Semiconducting chalcogenide glasses, first produced in the late 1950’s, are normally classified as large covalently bonded network solids that act as a single molecular complex. They exhibit some unique optical and electrical properties.
These properties make them promising candidates for modern technological applications. Specifically, ultrafast broad-band response times, tunable third order nonlinear refractive indices, and optical band gap energy make these materials useful for IR detectors, lenses, optical fibers, and photonic integrated circuits.
Chalcogenide glasses undergo thermally driven phase transitions, also giving them widespread use in rewritable CD and DVD memory technologies. In addition to current storage technology, they are also used in emergent Phase-change Random Access Memory (PRAM) development. An electric current pulse supplies the necessary heat to trigger the glassy-crystal phase transformation from amorphous to crystalline. The read-out is performed by utilizing the relatively big differences in electrical resistance of the two phases. The crystalline region may be transformed back to the glassy state by a brief exposure to local heat followed by rapid cooling. These processes take only nanoseconds.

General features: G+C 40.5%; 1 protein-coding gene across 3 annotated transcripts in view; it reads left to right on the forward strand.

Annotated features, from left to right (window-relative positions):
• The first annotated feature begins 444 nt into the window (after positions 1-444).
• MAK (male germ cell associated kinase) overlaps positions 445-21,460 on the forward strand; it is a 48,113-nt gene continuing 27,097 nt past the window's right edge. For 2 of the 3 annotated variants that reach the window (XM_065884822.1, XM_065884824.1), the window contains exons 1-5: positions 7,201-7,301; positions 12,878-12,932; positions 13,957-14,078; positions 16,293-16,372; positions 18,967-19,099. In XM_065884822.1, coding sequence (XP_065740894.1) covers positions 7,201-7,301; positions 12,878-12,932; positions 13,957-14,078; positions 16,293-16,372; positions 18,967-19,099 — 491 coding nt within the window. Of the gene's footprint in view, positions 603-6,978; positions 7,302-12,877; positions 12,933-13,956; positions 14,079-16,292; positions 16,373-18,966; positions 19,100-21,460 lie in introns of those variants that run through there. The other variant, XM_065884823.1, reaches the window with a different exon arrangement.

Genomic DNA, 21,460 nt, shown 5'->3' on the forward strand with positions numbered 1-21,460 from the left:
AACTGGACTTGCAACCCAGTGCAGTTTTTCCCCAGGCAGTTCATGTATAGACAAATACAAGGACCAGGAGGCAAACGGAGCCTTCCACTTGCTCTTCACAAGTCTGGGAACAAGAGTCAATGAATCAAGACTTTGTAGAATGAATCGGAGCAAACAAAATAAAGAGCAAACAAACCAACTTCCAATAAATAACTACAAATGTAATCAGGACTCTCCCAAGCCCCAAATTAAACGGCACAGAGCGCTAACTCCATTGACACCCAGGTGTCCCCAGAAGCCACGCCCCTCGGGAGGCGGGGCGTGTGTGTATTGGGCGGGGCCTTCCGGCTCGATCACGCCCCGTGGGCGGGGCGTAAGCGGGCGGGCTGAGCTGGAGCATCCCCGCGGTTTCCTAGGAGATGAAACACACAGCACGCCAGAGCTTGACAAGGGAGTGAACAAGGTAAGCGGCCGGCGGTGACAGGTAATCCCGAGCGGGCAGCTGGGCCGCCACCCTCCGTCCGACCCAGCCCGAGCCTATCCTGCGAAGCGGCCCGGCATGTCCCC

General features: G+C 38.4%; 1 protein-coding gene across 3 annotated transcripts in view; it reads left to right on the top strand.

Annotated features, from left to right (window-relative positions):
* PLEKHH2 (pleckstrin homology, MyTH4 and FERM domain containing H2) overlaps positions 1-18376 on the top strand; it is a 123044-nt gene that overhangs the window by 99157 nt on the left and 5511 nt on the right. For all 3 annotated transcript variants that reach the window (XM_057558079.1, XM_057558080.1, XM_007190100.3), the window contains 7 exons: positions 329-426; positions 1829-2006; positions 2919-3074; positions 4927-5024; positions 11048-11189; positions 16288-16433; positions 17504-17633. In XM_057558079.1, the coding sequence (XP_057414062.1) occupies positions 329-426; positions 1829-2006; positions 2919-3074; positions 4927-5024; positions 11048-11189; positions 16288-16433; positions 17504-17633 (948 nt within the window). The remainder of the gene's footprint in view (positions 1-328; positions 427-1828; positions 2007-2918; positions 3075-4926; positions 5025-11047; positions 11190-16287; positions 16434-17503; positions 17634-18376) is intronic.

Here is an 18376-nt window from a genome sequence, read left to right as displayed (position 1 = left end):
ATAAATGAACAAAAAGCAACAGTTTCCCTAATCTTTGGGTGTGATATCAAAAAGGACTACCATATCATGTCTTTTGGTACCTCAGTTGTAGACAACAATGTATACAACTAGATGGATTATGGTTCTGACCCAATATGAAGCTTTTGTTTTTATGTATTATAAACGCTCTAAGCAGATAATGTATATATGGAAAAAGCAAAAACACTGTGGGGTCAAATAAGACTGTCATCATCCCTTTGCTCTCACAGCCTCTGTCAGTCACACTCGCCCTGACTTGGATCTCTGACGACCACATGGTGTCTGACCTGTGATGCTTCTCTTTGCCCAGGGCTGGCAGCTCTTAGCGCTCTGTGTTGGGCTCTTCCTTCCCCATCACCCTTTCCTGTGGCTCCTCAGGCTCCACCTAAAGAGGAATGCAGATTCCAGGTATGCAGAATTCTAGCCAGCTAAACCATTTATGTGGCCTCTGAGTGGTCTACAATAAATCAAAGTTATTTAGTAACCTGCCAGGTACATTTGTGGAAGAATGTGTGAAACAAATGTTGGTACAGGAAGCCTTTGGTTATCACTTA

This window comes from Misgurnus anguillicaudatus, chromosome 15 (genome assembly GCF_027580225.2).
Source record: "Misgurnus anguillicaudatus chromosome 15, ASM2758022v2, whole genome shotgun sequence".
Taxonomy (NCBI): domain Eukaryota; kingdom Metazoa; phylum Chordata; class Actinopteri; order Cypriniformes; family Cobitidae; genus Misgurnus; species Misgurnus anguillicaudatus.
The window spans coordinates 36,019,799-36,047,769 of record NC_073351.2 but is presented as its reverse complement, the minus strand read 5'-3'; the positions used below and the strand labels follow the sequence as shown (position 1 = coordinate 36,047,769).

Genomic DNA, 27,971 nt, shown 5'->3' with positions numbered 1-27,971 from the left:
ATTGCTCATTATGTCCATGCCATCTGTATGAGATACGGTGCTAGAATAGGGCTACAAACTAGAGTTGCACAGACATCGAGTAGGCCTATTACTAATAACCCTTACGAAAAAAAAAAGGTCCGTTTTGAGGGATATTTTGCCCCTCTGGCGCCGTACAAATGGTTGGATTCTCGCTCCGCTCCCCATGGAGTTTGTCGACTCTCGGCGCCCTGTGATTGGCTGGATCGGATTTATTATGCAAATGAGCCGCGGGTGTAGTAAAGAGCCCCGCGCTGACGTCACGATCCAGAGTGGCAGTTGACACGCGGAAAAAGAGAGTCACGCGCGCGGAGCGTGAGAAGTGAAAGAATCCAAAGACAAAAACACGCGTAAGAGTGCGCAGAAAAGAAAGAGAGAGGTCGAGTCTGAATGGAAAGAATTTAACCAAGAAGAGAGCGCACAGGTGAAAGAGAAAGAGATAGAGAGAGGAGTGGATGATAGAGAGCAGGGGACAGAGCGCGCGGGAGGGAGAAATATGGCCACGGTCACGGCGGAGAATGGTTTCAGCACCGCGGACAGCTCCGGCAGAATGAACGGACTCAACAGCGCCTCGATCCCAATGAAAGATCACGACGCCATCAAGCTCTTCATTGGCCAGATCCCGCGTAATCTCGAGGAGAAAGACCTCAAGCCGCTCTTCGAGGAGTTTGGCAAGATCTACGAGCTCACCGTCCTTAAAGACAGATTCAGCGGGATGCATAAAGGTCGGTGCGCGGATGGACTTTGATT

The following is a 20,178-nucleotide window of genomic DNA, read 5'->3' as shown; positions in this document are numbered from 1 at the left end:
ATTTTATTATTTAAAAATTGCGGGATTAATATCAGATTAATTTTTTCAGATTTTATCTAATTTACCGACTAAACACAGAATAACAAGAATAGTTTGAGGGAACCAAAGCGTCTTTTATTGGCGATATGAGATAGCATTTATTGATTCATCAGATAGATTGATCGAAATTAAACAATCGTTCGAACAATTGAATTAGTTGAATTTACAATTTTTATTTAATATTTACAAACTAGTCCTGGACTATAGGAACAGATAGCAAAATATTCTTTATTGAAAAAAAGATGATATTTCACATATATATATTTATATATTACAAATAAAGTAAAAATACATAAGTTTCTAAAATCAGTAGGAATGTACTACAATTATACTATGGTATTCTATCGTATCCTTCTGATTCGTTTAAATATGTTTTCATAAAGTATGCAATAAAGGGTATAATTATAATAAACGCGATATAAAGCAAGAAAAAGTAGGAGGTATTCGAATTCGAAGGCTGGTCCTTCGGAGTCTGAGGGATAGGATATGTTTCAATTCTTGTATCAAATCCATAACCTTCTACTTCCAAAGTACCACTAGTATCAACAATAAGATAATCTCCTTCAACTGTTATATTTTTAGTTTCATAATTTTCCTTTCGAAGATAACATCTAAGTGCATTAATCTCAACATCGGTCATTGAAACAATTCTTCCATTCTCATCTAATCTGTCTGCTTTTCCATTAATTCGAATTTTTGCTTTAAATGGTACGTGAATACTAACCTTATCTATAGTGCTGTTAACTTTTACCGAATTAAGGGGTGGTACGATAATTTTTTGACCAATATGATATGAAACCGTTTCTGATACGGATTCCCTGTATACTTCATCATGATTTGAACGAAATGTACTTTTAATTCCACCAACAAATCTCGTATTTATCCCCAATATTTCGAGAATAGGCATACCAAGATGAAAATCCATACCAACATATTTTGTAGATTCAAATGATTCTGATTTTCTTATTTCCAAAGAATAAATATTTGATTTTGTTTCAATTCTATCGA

Semiconducting chalcogenide glasses are normally classified as large covalently bonded network solids that act as a single molecular complex. The glass GexAsySe(1-x-y) is categorized into three groups. Groups 1 and 2 consist of tetrahedral GeSe4 and pyramidal AsSe3 configurations, where the Se atoms can adequately bond to all of the Ge and As atoms. Excess Se atoms form (Se-Se)n chains where n>2 and 1<n<2 in groups 1 and 2, respectively. Group 3 glasses have Se vacancies that are balanced by the formation of "defect" Ge-Ge and As-As bonds.
In order to harness the extensive capabilities of this material, LTS is performing research and development with chalcogenide glass in order to:
- Improve the glass microstructure in chalcogenide targets for higher quality deposition.
- Develop a baseline process for commercial production and application of PRAM.
QC Protocols are agreed upon by the end-user. Typically LTS conducts the following four experiments to check the materials:
- Powder XRD to confirm the material is fully-reacted, and its amorphous state.
- XRF to check the alloying ratio conforms to customer request.
- Optical microscopy on coupon to discern flaws.
- EDX on coupon to check local composition deviation.
We also offer pair distribution function analysis (based on EXAFS or x-ray diffraction PDF), ICP-AEM and ICP-MS, LECO, DTC, transport and optical measurements.